Saving the Best for Last

John's salad

John and Cyndi Welsh’s Salad – tomatoes from their garden

 (Note:  There is a slight format change – menus and pictures are below this note (they used to be above) – recipes for “keepers” of the week follow the menus)

If you cook regularly, you will, unless you are superhuman, run into weeks when cooking is not a pleasure but a task.  Oh, you still fulfill your duty – you feed your family.  But you are no more excited by the act of cooking than you are by taking out the garbage.  You’re just going through the motions.

That would pretty well describe last week for us.  The food wasn’t bad.  In fact, the Turkey Chili and the pasta were superior.  As for the politically and dietetically incorrect chicken-fried steak with queso gravy, it was just what we needed in the middle of a work-week.  And then we got lazy on Friday and, dining by ourselves, had just the appetizer we’d planned – seared tuna.  Well, there was wine and gin, as well.  Our doctors have strongly advised continuous hydration.

But on Saturday, Rosie’s great party for Peter and Abby, brought us out of the doldrums.  Rosie’s crab cakes were spectacular, her roast beef was cooked perfectly, and those retro- meatballs were irresistible.  (I’m exaggerating – I was able to resist after eating my 64th meatball.)  And the crowd of young and old was just what we needed to remind us that cooking is not just a task, it’s gift to yourself and others.

So at last, on Sunday, after a long and just-barely successful Steelers game, we cooked by far the best meal of the week barring Rosie’s.  Pan-fried halibut with roasted tomato sauce is a recipe you really need to cook.  The roasted tomato sauce alone, is a taste for the ages.  It would be good on corrugated steel.  Trust me on this – but beware, once your family gets a taste of this, you won’t be able to make enough.

September 4 – September 10, 2017

Monday:              Dinner at Atria’s.  Good crab cakes and fish tacos, but too much food and too loud

chili

Tuesday:              Caprese Salad and Turkey Chili

pasta

Wednesday:      Pasta with Walnut Pesto, Green Salad

steak

Thursday:            Chicken Fried Steak with Queso Gravy / Green Salad

tuna

Friday:                  Seared Tuna

Peter and Abby

Abby (left) and Peter (right) with Aunt Rosie

Saturday:             Rosie’s Party ( great crab cakes and roast-beef and not-to-be-resisted meatballs)

fish

Sunday:                Pan-fried Halibut with Roasted Tomato Sauce / Green Salad / App of Guacamole

Pan-Fried Fish Fillets with Roasted Tomato Sauce

(adapted from Hugh Fearnley-Whittingstall’s River Cottage Every Day)

fish with sauce

This makes for a spectacular dinner.  Serve it with a green salad and some roasted or boiled potatoes and you’ll want to grow your own tomatoes and start your own fish farm to make sure you always have the main ingredients on hand.  The sauce would work for steak, veal or roasted chicken or be a nice topping for an omelet or frittata.  And I’ll be trying it on pasta in the near future.

Timing:

The tomato sauce takes about 90 minutes, but you can make it ahead (even a day ahead), and cooking the fish takes about 10 minutes.

Ingredients:                                                       Feeds 4

4 fish fillets (you want a firm white fish for this recipe – halibut is ideal, cod works and tilapia is good, as well as easy to find)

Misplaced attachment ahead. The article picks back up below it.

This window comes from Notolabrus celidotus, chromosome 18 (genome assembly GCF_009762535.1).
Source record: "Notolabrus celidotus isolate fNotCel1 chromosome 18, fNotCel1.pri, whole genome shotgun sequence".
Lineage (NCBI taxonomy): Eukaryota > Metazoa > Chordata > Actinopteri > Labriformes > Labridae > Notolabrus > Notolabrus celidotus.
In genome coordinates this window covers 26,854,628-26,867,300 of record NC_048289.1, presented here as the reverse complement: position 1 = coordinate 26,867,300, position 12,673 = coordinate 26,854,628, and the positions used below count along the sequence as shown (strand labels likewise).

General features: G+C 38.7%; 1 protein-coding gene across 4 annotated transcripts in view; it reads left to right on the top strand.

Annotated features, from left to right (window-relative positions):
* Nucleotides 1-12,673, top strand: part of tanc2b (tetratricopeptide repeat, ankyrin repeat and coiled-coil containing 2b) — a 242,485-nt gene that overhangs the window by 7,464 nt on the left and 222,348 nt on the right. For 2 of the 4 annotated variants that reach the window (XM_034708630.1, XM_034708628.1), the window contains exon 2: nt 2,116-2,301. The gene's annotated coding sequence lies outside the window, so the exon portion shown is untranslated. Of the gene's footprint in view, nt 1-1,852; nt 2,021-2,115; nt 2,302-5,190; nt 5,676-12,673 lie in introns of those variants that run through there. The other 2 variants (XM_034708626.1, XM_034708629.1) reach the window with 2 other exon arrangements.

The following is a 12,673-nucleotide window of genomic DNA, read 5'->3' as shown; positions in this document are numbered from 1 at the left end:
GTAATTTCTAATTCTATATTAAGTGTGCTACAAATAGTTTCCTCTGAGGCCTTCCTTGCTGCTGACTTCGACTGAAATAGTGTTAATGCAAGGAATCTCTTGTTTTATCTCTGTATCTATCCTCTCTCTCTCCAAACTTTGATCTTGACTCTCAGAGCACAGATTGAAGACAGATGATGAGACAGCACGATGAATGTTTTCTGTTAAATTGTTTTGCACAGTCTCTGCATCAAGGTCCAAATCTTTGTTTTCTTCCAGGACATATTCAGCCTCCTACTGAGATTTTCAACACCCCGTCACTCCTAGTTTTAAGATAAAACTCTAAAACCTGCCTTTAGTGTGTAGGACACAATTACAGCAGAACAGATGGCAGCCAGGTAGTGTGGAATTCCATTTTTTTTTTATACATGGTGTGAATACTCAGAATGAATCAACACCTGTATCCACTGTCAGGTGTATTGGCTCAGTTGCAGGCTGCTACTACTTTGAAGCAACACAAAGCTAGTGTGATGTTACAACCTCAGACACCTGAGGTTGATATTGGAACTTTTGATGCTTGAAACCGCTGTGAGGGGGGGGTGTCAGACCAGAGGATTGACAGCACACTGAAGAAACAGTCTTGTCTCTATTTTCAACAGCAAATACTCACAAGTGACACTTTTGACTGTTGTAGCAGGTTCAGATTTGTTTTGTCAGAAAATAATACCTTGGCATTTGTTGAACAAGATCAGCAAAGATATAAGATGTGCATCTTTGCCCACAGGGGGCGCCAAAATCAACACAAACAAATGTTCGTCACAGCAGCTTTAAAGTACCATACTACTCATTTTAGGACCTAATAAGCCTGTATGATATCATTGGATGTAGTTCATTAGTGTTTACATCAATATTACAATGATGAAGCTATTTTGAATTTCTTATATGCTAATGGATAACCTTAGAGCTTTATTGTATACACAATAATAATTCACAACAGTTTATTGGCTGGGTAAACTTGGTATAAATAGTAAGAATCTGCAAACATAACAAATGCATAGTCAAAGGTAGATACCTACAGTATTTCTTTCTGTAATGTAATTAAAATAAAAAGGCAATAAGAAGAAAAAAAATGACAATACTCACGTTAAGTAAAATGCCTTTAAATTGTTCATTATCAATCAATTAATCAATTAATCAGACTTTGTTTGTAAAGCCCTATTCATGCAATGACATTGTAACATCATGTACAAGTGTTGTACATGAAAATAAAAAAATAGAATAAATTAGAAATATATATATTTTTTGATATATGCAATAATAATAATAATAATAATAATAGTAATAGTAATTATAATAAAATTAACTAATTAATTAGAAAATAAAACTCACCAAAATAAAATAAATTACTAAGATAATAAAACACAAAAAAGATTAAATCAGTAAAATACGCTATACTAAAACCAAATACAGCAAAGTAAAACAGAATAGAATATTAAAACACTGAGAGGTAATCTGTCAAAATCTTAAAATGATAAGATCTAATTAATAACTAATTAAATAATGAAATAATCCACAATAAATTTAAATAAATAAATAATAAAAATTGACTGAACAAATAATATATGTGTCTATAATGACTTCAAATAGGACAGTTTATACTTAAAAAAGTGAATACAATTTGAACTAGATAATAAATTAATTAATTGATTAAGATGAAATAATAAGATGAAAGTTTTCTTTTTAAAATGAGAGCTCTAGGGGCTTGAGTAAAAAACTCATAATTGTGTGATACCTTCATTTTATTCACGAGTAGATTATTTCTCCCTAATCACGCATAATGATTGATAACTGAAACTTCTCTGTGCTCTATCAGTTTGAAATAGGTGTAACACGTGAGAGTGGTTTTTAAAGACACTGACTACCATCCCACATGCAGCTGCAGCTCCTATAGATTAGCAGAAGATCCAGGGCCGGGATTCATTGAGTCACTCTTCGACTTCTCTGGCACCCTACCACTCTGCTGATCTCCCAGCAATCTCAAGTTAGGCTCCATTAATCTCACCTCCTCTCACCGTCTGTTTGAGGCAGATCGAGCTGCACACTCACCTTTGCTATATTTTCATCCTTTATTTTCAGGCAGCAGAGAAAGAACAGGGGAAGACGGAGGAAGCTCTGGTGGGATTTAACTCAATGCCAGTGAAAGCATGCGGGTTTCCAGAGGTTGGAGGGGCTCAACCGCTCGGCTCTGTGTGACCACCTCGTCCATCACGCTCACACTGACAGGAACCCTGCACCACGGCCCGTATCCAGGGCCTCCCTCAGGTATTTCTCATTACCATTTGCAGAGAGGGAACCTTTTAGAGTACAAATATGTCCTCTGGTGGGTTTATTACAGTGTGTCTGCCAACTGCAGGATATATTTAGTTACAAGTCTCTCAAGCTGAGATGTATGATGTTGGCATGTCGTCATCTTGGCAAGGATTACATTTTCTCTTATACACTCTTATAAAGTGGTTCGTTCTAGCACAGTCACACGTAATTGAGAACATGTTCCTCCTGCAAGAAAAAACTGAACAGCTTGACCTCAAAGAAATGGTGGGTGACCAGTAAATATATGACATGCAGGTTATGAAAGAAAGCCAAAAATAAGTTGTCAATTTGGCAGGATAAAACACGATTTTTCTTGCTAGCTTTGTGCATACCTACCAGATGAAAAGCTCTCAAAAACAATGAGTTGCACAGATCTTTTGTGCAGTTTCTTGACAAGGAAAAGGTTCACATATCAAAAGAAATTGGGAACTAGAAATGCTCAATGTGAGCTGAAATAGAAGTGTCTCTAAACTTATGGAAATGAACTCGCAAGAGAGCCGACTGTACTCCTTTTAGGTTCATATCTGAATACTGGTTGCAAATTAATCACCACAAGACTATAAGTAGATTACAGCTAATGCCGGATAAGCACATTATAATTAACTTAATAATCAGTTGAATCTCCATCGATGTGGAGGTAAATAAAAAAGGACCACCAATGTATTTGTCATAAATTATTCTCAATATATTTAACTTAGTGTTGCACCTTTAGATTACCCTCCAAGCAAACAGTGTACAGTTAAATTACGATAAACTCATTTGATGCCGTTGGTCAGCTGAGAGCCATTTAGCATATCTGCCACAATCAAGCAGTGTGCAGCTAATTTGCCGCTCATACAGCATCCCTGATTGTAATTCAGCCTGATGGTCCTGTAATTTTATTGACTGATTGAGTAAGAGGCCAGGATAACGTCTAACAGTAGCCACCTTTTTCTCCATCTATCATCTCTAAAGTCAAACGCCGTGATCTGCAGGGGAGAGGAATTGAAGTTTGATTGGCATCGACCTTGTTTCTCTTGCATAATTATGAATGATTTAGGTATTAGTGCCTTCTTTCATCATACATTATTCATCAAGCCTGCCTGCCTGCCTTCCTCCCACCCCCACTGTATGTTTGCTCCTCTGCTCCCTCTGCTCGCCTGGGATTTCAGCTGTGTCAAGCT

Plate full of well-seasoned flour, to dredge the fish
2 tablespoons of light, neutral oil (sunflower, grapeseed – canola in a pinch)

For the roasted tomato sauce:

3 lbs. of ripe flavorful tomatoes, halved.  Plum tomatoes are perfect for this.
3 garlic cloves, finely chopped (we used 2)
2 or 3 sprigs of thyme
2 tablespoons of olive oil
Sea Salt and freshly ground black pepper
1 bay leaf.
Brown sugar (1 heaping teaspoon for every 2 cups of purée you end up with)
1 tablespoon of white wine or cider vinegar (we used champagne vinegar) for every 2 cups of purée
A pinch of mace for every 2 cups of purée  [this is an important ingredient – your sauce will not be great without it]

Make the Tomato Sauce:

Pre-heat oven to 350 F.

Place tomato halves, cut side up, in a single layer on a large, rimmed cookie sheet or a baking pan.  Scatter the garlic and thyme over them and drizzle the olive oil and season heavily.

Put in oven and roast for 60 minutes or so, until tomatoes are soft and starting to brown.

Put tomatoes, in batches, into a large sieve and rub them through the sieve into a bowl, discarding skins and seeds.

Measure the resulting purée, pour it into a large saucepan and season per the instructions above (1 heaping teaspoon of brown sugar, 1 tablespoon of vinegar and a good pinch of mace for every 2 cups of purée).

Bring purée to a simmer and cook gently, stirring frequently, until reduced by one-third to one-half to form a thick, glossy sauce.  (Ours was not so thick because, having only about 2 lbs. of tomatoes, I didn’t end up with much purée.)  Season and adjust with sugar, vinegar.  Set aside.

Cook the fish:

Pour the oil into a large frying pan and place over medium.

Pour 4 – 6 tablespoons of flour onto a plate and season it well with sea salt and pepper.  (Sea salt is much less salty than table salt, so don’t hold back here.)

Just dust the fillets with the flour and shake off any excess, then transfer to the pan, skin side down.  (Even if you have skinless fillets, put the skin-side down).  Sizzle for 4-5 minutes.  (If you have thick halibut fillets, go for 5.)  You want a crisp, browned skin-side.

Turn fillets and cook for 1 or 2 minutes longer.

Spoon the roasted tomato sauce onto warmed plates, place the fish on the plates and serve.

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